Failing care regulator to get tough new powers

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Meanwhile, figures show four in 10 care homes have not been inspected by the watchdog since Covid erupted. Care minister Helen Whately, herself banned from seeing her ex-NHS GP mother in intensive care, is deciding how to give the CQC potency.

She said: “One of the things I am looking at is do we need to give the CQC more powers? I will work out whether that is the best way.

“What I want to do is fix a problem that clearly needs fixing.”

The breakthrough comes as we approach 1,000 days since the first national lockdown began and after the Daily Express highlighted the desperate plight of those locked out.

Mrs Whately said she was considering new laws to force care homes and hospitals to open up, as current rules act only as guidance.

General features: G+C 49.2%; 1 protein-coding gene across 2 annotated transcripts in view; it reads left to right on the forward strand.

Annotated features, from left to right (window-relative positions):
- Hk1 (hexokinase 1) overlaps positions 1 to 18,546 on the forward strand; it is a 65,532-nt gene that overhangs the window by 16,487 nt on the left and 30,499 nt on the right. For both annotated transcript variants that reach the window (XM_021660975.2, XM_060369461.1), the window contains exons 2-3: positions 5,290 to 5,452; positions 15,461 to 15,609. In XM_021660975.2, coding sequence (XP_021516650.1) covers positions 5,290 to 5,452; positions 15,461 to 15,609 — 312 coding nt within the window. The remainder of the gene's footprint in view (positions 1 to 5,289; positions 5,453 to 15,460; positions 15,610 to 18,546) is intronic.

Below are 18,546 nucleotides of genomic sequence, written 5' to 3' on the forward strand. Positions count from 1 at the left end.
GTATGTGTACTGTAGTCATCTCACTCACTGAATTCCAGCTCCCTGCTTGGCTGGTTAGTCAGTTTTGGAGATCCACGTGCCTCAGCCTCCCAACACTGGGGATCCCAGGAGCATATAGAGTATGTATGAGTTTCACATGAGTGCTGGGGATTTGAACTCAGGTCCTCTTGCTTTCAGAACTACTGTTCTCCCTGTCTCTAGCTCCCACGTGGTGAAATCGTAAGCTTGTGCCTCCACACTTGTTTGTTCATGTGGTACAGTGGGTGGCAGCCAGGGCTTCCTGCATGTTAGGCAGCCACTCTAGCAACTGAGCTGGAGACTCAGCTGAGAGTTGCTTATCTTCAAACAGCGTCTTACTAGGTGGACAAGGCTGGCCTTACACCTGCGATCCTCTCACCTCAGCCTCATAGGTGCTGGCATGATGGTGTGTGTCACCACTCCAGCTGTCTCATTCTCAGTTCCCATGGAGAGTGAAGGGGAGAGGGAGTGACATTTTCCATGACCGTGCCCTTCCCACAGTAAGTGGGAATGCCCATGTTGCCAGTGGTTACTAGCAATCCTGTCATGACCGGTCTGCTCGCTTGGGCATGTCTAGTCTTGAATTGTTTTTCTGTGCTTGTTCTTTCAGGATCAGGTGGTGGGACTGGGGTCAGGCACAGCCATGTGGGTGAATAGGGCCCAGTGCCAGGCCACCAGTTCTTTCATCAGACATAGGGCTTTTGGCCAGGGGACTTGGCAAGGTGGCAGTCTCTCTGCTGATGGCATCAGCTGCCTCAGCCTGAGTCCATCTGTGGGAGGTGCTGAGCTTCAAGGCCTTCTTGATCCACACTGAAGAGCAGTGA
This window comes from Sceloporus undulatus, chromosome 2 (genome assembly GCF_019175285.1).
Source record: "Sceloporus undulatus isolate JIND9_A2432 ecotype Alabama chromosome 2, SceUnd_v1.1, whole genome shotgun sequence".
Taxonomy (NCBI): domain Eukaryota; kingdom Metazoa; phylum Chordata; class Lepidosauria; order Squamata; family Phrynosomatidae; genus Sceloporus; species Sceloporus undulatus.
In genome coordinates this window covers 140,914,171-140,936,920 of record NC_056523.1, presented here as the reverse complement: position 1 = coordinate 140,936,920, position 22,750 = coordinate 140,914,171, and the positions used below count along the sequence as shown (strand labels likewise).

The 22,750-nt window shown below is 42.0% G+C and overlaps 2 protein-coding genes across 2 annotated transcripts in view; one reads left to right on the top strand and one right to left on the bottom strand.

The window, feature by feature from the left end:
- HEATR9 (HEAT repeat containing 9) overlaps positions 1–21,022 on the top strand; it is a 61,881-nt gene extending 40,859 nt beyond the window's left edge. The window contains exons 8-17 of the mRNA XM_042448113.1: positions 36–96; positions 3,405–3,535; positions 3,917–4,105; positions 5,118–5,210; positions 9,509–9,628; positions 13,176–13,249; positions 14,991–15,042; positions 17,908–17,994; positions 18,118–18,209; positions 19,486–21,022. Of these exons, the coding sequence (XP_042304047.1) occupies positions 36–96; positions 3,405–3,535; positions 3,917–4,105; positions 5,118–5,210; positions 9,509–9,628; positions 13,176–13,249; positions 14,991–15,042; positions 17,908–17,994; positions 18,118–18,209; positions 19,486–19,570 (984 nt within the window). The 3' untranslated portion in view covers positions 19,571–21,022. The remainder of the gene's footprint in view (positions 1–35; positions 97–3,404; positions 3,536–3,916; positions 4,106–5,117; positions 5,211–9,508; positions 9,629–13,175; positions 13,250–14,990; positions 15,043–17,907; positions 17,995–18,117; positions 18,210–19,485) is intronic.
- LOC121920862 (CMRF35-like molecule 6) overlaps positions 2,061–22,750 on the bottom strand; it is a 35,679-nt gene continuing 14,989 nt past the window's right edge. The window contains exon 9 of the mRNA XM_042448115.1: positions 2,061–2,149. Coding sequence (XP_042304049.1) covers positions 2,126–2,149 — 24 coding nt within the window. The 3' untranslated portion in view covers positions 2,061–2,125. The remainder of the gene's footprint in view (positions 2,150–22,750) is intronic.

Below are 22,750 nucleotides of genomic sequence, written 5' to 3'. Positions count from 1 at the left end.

Labour grandee Dame Harriet Harman, chair of the parliamentary Human Rights Committee, said the CQC was “failing to protect the rights of relatives”.

She added: “Neither the Care Quality Commission, who are supposed to be the regulator, nor the Government, can even be bothered to collect the data which would expose the scale of denial of visits.”

Campaign groups have accused the CQC of sitting on its hands in the pandemic.

In a letter to the watchdog, the Relatives & Residents Association said: “At a time of unprecedented challenges and sustained infringements on rights, CQC retreated to the sidelines. This is when older people using care services needed it most.”

It said the elderly “have been neglected by the very system designed to protect their rights”.

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